In this activity, students compare and contrast the daily activities in the 21st century to those in the medieval era. The focus of this lesson is change over time, not judging or condemning others. Students, knowingly or unknowingly, may use hurtful or offensive language related to food and diet during classroom discussions. If this occurs, assumptions behind stereotypes must be examined. Insensitive language must be discredited and discouraged.
Calories IN and Calories OUT in the 21st Century
Ask students to analyze the energy (calories) burned during their own daily activities for a 24 hour period using a calorie burned calculator. (Click here for just one of many available free online).
This publication, “Calories Needed Each Day” by the U.S. Department of Health & Human Services outlines the recommended calories needed each day by female and male children, teenagers, and adults.
Ask students to speculate about the daily activities of a person in the pre-industrial era. The table below provides an example of typical activities of a medieval man or women.
Burning Calories in the Middle AgesDaily life in the medieval world required a LOT more exercise! In the table below, the calories burned in an average day of medieval work are summarized. At the bottom of the table, the daily recommended calories for a MODERN woman or man that same size and weight are provided for comparison
25 years old
5 ft. 2 in. tall
25 years old
5 ft. 7 in. tall
|8 hours resting/sitting||422||553|
|8 hours sleeping||370||484|
|Calories burned in 8 hours of common daily activities|
|Total calories burned per day, on average, in the Middle Ages.|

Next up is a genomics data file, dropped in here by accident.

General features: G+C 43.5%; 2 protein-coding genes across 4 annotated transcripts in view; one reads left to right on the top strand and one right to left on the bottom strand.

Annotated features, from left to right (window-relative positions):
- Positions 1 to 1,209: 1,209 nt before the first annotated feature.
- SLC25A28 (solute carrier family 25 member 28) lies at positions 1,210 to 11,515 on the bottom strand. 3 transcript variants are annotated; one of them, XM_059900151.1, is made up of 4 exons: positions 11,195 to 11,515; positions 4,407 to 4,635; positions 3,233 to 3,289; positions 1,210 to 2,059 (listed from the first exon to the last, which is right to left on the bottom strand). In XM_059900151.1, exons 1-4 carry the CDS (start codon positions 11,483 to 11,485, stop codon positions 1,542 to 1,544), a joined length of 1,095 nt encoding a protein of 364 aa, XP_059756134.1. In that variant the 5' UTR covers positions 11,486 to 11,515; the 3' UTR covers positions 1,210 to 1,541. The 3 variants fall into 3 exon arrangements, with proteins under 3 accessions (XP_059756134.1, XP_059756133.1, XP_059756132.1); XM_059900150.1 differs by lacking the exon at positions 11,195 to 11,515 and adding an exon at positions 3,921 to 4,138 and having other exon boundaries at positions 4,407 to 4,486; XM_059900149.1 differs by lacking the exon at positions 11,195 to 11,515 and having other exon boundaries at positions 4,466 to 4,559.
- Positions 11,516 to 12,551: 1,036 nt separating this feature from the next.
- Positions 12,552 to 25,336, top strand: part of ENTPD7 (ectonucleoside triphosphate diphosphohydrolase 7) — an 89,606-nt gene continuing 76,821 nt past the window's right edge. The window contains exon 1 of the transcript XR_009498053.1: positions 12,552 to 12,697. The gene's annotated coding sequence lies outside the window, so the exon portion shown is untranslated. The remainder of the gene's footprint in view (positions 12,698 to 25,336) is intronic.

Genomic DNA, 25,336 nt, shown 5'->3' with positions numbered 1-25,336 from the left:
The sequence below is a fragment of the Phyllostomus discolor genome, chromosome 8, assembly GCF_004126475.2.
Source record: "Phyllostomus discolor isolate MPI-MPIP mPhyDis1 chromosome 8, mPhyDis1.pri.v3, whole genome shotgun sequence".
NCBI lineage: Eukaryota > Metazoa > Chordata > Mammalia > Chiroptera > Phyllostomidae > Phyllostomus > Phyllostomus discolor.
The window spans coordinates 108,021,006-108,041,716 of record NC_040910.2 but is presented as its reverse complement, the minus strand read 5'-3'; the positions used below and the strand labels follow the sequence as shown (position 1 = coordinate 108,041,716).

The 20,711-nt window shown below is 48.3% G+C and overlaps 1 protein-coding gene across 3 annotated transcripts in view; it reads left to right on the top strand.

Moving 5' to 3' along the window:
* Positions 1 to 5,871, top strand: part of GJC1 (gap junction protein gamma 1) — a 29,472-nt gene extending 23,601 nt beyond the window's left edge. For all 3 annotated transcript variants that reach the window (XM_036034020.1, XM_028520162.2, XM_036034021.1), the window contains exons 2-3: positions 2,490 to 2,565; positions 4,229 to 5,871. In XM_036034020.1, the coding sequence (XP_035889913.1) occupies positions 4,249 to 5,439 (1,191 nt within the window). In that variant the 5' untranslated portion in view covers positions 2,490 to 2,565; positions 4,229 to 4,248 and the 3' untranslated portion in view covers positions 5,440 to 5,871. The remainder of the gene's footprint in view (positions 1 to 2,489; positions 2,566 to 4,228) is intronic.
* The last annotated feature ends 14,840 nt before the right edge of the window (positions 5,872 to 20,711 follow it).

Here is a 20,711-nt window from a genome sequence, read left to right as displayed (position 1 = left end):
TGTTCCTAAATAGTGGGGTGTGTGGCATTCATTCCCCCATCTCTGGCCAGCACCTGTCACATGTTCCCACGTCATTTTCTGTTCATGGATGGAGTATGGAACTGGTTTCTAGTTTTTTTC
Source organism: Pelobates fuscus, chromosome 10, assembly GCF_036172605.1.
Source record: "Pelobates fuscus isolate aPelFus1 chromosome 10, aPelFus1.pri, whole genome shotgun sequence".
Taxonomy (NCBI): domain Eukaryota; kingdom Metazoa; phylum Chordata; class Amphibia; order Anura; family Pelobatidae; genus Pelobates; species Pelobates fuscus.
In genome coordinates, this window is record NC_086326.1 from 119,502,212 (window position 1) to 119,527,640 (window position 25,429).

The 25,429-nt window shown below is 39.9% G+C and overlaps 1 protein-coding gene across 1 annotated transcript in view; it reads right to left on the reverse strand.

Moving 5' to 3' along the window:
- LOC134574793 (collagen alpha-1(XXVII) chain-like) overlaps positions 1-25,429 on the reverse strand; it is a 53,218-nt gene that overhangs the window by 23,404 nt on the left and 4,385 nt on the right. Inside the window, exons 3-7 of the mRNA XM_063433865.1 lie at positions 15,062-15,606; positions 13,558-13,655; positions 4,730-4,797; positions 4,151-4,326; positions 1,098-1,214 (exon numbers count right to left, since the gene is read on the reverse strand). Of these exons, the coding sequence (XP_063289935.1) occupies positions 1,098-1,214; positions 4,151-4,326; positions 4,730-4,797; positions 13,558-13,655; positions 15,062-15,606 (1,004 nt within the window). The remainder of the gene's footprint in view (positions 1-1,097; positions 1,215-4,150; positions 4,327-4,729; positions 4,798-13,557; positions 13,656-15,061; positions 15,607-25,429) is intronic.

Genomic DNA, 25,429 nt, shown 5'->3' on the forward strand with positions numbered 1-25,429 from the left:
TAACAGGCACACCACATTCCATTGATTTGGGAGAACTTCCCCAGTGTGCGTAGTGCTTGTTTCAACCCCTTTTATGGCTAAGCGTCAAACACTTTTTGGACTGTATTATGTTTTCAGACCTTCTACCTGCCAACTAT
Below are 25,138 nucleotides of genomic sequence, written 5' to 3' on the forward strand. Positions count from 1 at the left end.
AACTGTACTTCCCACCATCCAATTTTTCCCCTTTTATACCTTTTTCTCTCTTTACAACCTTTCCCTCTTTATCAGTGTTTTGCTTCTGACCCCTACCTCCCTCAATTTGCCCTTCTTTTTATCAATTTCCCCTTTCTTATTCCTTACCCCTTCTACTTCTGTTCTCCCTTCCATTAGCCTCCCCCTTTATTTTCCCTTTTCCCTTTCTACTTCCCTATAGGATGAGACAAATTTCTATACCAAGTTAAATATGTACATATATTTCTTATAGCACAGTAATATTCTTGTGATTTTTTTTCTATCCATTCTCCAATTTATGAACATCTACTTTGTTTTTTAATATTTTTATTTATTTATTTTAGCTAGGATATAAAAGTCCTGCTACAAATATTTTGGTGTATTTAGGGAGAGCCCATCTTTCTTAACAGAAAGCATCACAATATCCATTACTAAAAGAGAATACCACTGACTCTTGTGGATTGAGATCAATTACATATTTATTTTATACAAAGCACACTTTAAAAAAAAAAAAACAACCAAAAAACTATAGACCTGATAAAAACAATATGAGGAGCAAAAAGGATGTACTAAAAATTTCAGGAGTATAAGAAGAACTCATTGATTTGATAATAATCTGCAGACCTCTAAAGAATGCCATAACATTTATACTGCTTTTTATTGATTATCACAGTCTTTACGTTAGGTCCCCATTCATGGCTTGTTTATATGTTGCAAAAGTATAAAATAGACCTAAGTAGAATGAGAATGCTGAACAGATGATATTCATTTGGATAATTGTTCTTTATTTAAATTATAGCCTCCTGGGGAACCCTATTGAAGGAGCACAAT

|Daily recommended calories for MODERN people, same height & weight|
|Calculations made using https://www.healthstatus.com/calculate/cbc|
After students have compared and contrasted the daily activities of modern and pre-industrial people, explain that nearly one-third of children and youth and two-thirds of adults in the United States are either overweight or obese[i] and the percentage of American children with obesity has more than tripled since the 1970s.[ii] Ask students to discuss the following question:
Were pre-industrial people likely to be obese? Why or why not?
Although a few prosperous medieval peasants may have been overweight, most average people were thin and many struggled to get enough to eat. Those in the medieval upper classes – higher clergy and aristocrats – were more likely to have excess pounds. They could afford to buy more and richer food and did less physical labor. Servants did the work in wealthy households.
Quiz: What did a medieval peasant eat?
Imagine you are a medieval peasant living in Great Britain in the Late Middle Ages (c. 1300-1500). What would you eat?
[i] U.S. Department of Health and Human Services and U.S. Department of Agriculture. 2015 – 2020 Dietary Guidelines for Americans, 8th ed. (December 2015), Chapter 2, accessed April 2017, https://health.gov/dietaryguidelines/2015/guidelines/chapter-2/current-eating-patterns-in-the-united-states/.
[ii] Center for Disease Control and Prevention, Childhood Obesity Facts, accessed April 2017, https://www.cdc.gov/healthyschools/obesity/facts.htm.
http://people.eku.edu/resorc/Medieval peasant diet.htm